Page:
Verslag Bryon Heywood (Winnaar 1986)


In 1986, my pal and "running guru", Jim Mouat, suggested we should go to Liege in Belgium to run in a race organised by friends of his. Jim was a superb runner who had won numerous races on the continent, though not in Belgium where he'd just won lots of friends. One of these, Guy Nezer, had invited Jim to come with some friends to run in the first edition of Les 4 Cimes, a 33km (mainly) road race around the beautiful Plateau de Herve. So it was that Jim, Neil, and I arrived in Liege in my beat-up old car, to a wonderful reception of kindness and joy such as I had never experienced before.

The night before the race, there was a lively party at the home of one of the organisers, Fernand Marechal, and his wife Monique. During the evening, our hosts had to pop out to another party, but by that time the fun was well in progress and the drink was flowing, so the partying continued. I took my running rather seriously in those days, and I decided to avoid more drink and get to bed early. Neil thought the same. So we asked someone where our bedrooms were and were shown to a large bedroom with one double bed in it. Not having any pyjamas with me, I wore my Burnham Joggers race kit to bed: Neil was rather bemused. It was not until the morning that we realised with much embarrassment that we had taken our host's bedroom, but with great grace they made light of it.

The race went well for me, and I found myself contesting the lead with a handsome young Belgian, Bernard Simonet, who was 'sympa' enough to speak in English when I managed occasionally to run along side him. For the most part I was hanging on some 20 metres behind Bernard. I was greatly surprised at the encouragement and support I received from Guy in the lead car. With a kilometer to go, I drew alongside Bernard again and suggested to him that we should cross the line together, and he agreed. So we started running up the dreaded Mur de Bouxhmont together. What happened next is still a strange thing for me. Bernard must have 'hit the wall' as we approached the finish, and the pace slowed considerably. In the last few meters I jogged in front of him and crossed the line first. It's not something I'm proud of or can justify, it just happened. To Bernard, it must have seemed a great deceit and trickery, but he behaved (and always has) with great dignity. I'm sorry Bernard. Neil still remains convinced that I only won because of the strange ritual of wearing my race kit in bed.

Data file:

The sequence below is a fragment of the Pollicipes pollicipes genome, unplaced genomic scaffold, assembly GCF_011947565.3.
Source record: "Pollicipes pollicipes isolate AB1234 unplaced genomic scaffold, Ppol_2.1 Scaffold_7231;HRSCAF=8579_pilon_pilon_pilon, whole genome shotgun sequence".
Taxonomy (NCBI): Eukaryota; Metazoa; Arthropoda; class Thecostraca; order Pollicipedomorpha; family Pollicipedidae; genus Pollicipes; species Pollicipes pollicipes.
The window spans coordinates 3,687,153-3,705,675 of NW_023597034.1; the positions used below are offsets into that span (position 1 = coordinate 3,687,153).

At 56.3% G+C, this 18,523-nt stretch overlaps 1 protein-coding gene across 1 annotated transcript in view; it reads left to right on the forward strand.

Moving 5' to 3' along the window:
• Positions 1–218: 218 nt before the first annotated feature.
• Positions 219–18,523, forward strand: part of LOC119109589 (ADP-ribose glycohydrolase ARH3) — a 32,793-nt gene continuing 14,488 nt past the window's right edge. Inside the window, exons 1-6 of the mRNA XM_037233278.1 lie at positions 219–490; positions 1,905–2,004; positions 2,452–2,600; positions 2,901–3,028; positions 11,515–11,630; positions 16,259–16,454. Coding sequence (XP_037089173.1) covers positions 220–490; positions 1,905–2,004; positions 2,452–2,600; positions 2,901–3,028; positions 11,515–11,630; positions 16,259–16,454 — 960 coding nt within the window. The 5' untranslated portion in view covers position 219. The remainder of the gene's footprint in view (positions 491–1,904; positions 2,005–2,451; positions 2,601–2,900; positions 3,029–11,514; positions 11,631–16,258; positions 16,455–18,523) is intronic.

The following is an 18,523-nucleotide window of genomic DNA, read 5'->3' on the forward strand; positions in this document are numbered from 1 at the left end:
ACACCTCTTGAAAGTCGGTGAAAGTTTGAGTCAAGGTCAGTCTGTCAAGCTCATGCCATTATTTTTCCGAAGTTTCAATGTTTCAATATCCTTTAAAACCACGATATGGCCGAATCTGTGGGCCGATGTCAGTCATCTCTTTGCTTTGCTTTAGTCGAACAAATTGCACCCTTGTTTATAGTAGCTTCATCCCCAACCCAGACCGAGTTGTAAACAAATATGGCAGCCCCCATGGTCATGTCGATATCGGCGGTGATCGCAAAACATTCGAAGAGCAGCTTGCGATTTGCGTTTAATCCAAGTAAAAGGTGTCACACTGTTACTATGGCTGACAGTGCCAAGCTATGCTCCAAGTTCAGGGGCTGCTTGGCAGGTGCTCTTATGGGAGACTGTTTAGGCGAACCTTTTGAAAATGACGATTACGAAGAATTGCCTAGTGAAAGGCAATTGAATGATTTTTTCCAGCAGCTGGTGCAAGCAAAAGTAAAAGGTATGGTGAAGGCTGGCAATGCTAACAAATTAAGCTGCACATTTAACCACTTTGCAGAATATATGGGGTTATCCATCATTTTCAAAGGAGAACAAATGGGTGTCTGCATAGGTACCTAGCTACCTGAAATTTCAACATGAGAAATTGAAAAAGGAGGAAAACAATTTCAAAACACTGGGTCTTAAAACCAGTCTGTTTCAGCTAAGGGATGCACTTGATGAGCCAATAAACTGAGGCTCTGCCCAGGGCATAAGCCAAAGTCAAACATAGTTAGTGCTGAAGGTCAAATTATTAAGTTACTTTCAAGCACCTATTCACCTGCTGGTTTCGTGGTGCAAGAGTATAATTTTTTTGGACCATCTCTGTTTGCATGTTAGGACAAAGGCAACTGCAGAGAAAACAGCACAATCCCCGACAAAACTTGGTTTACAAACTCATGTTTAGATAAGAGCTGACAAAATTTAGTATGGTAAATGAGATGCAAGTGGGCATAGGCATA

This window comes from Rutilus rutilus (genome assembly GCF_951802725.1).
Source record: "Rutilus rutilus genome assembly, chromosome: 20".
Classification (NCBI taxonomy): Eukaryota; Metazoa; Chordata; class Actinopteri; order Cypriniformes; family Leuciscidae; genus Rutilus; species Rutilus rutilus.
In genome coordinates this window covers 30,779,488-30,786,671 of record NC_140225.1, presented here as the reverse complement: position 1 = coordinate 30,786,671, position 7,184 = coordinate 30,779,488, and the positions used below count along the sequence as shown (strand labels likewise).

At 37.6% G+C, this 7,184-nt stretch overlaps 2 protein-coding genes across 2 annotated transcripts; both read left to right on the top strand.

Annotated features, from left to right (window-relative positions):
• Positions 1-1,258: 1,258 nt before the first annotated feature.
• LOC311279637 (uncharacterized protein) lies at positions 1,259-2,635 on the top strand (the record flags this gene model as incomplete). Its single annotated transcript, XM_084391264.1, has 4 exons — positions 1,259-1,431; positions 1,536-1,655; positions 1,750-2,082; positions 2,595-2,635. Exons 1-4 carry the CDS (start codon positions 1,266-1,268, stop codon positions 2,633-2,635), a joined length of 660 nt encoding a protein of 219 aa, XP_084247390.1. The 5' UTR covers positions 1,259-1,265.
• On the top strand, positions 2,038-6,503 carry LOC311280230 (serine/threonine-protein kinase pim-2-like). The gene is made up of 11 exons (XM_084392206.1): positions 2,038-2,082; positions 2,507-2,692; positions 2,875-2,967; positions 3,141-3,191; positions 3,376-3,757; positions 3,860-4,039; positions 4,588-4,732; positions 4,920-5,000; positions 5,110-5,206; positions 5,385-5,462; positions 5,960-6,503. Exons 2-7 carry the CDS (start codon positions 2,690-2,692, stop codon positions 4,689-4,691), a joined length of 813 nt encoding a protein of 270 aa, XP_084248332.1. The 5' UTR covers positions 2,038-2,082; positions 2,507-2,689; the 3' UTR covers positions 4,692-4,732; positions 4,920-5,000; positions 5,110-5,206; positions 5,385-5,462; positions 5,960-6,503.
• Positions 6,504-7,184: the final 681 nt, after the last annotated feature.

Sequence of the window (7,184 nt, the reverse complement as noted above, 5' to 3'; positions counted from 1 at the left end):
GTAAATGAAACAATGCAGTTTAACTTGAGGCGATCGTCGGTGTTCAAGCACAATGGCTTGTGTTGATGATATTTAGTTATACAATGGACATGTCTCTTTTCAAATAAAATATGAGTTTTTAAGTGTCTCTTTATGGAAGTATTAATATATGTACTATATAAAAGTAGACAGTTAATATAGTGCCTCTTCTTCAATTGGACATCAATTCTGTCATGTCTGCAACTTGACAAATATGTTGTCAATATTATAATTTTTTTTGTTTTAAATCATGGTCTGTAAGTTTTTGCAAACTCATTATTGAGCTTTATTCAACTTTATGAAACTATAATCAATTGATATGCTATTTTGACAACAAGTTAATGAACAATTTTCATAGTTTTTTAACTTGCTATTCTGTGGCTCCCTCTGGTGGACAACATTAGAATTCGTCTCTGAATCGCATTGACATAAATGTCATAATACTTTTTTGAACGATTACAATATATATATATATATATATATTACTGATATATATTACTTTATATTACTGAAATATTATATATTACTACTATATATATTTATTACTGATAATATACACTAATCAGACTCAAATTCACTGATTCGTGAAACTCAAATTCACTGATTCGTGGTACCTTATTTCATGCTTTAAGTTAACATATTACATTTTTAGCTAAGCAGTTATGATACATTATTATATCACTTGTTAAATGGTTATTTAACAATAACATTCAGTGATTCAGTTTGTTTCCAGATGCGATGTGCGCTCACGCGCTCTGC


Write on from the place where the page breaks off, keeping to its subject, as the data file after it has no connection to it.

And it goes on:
The post-race party was an amazing experience for me: in England we are lucky to get a cup of tea after a race. Being a very inhibited and shy Englishman, I was quite shocked when Guy congratulated me with an embrace and kisses on both cheeks. We had great difficulty tearing ourselves away from the party, and miraculously, Neil succeeded in driving us to Calais, although it was nearly Paris after navigator Jim stopped singing and fell asleep.

A year later when the second edition of Les 4 Cimes took place, I was injured, and felt it was too far to go if I couldn't run. I did go back for the third event, and got such a wonderful welcome as a former winner, that I realised that I had made a mistake in not coming the previous year. I have returned every year since: if I can't run, I ride round on a bike. I have long since learnt that the friendship is much more important than the race. In those early years I spoke very little French, but used to pretend I understood what was being said. Then I started going to French evening classes, an investment which has repaid me richly in great friendship and shared joy. I have enjoyed immensely every trip to Belgium, and now have many very dear friends there. It's become my second home.

So, Les 4 Cimes and my Belgian friends have really changed my life and shown me 'la joie de vivre'. My heartfelt thanks go to race organisers Fernand, Michel, Bernard and Guy Pirlet for all the joy they have brought to so many over the 18 years of Les 4 Cimes du Pays de Herve.

Bryon Heywood